Rogue Twitter Brings Government Leaks to Masses

February 7, 2017

TipSheet: Rogue Twitter Brings Government Leaks to Masses

The parking garage where Woodward and Bernstein got their Watergate leaks is so old-fashioned. Today, all a journalist has to do is go on Twitter.

It actually started when the National Park Service’s main Twitter account was suspended the day of President Donald Trump’s inauguration. Quickly, the story emerged that the reason was a retweet of photos comparing Trump’s crowds unfavorably with former President Barack Obama’s.

A few days later we learned that Trump himself had pressured the Park Service to find different photos. All this happened as Trump transition teams were slapping gag rules on social media at many agencies. But the story did not end there.

First, a few brave tweets from the Badlands National Park account had blandly suggested that climate change was real and was affecting national parks. Then those were suppressed. In an eyeblink, @AltNatParkSer appeared as the first Rogue Twitter account. Underground. Anonymous. Sassy. Viral.

Then dozens of rogue twitter accounts sprung up, most claiming or appearing to be run anonymously by employees of various agencies, especially those whose missions and messages were threatened by the Trump administration — agencies like EPA, NOAA, NASA, CDC, the Interior Department, the Fish and Wildlife Service, the Forest Service and the Energy Department.

The list included science agencies, like the National Institutes of Health and the National Science Foundation. Many already have tens of thousands of followers, and a few have hundreds of thousands.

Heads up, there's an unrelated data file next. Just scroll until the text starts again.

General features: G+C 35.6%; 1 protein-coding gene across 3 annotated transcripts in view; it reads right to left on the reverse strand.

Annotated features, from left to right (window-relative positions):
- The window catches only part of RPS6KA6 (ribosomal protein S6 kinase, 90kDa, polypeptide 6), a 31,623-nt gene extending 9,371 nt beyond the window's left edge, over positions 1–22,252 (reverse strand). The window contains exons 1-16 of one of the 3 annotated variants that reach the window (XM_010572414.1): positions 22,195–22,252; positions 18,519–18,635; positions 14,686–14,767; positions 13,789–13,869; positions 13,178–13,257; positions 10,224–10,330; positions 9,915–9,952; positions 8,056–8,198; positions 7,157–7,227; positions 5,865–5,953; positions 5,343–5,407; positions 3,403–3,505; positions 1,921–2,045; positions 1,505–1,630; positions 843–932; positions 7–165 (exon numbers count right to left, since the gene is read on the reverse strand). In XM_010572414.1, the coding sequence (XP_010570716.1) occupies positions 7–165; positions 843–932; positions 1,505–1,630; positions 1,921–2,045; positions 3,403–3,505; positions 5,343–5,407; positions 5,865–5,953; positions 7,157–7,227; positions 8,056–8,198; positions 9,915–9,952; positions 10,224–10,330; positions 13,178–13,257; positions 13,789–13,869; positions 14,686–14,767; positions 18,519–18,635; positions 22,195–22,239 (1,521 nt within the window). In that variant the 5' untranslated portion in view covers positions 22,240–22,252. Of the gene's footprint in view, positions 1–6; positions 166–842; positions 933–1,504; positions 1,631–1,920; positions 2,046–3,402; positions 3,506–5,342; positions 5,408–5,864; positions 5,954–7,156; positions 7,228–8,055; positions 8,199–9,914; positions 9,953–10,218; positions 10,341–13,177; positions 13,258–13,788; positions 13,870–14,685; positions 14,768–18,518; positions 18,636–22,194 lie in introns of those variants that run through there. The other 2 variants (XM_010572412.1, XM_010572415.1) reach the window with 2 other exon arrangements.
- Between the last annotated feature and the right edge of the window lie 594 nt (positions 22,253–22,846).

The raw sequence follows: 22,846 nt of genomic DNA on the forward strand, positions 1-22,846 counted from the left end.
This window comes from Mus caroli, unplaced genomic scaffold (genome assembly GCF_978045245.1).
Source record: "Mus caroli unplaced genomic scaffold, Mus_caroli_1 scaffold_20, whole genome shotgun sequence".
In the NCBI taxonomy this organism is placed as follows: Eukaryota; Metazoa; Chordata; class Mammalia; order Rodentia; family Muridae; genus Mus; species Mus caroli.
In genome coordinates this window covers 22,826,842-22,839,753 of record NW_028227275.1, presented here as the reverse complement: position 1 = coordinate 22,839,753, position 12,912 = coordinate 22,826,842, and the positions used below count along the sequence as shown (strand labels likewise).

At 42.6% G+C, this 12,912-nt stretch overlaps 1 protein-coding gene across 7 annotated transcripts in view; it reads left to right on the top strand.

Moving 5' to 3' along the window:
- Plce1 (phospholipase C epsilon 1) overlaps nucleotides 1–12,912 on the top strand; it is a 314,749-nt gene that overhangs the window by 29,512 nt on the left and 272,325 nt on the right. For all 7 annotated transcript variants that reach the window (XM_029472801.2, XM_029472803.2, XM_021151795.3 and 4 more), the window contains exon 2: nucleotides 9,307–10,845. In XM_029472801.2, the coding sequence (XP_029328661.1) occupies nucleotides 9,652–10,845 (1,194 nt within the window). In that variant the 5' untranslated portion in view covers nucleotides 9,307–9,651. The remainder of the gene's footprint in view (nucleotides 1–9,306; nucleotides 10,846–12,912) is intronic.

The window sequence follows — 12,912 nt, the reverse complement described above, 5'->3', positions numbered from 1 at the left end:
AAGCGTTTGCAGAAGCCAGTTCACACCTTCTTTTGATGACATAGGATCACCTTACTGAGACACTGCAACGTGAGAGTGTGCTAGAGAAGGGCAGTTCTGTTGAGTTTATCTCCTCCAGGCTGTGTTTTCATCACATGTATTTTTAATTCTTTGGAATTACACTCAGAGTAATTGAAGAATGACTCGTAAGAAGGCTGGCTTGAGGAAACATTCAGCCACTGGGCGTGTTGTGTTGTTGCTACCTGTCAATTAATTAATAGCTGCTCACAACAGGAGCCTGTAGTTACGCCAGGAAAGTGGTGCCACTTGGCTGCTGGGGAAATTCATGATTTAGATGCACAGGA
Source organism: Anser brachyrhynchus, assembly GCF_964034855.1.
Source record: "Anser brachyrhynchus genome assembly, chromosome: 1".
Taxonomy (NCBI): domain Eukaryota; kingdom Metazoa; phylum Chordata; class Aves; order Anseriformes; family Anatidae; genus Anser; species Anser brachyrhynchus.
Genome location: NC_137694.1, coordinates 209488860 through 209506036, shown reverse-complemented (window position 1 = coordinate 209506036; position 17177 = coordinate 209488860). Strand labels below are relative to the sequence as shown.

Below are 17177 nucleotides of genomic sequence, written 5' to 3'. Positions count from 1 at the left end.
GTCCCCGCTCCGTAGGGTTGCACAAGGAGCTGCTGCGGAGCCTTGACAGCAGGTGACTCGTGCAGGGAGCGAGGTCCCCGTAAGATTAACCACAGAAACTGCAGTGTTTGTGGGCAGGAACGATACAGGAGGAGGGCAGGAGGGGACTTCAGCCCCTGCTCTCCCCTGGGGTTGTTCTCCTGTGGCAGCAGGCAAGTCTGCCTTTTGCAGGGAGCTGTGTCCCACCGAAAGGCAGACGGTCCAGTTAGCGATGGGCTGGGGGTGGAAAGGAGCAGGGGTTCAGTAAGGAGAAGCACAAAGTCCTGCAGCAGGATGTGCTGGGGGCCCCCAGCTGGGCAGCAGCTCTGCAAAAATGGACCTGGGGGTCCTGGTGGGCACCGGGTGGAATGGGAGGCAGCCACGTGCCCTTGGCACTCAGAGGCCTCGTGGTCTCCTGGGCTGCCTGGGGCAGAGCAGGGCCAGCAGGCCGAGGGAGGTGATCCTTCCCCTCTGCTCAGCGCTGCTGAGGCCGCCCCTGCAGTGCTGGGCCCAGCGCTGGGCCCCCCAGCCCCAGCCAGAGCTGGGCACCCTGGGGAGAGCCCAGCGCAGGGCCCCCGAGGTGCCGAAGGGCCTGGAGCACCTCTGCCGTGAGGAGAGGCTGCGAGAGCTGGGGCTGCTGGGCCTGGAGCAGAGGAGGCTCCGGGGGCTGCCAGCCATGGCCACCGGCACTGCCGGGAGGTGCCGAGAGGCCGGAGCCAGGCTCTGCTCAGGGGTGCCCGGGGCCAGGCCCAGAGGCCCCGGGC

SEJ's list of rogue government Twitter accounts
SEJ has put together a list of over 40 rogue Twitter accounts of use to environmental reporters. Shown above are some recent additions.

This being the free marketplace of ideas, there are often several rogue accounts for a given agency. For the U.S. Environmental Protection Agency, there are @ungaggedEPA, @ActualEPAFacts and @altUSEPA.

For the Interior Department, there is @altinterior. For the National Park Service, there are @AltNatParkSer, @ALTUSNatParkSer, and @NatParkUndrgrnd. There are rogue accounts for almost 10 individual National Park System units.

Twitter accounts can be anonymous, and virtually all of these rogue accounts are. That is a two-edged sword. Anonymity can protect legitimate whistleblowers who want to leak embarrassing secrets, but can also deprive journalists and their audiences of verifiability.

Nobody has any proof that the people running the rogue twitter accounts are who they say they are. While most seem to be real agency dissenters, @AltNatParkSer now admits in media interviews that it is not run by people inside the agency.

The bad news is that you will have to look a long time to find explosive government secrets on these accounts. Mostly they tell people to call their Congress member, share what’s already in the media, argue against the Trump administration and purvey the agency messages they feel are being silenced. Snark abounds. Many identify via hashtags with “resistance.”

The Society of Environmental Journalists (that’s @sejorg on Twitter) has put up at Twitter a list of over 40 rogue Twitter accounts that may be relevant to environmental journalists. Find it here.

You can see much of the traffic from rogue accounts by searching or following the hashtag #altgovt, and you will find more accounts there. At a minimum, you may find news more relevant and interesting than what’s on the standard agency press releases and desk statements.

* From the weekly news magazine SEJournal Online, Vol. 2, No. 6. Content from each new issue of SEJournal Online is available to the public via the SEJournal Online main pageSubscribe to the e-newsletter here.  And see past issues of the SEJournal archived here.


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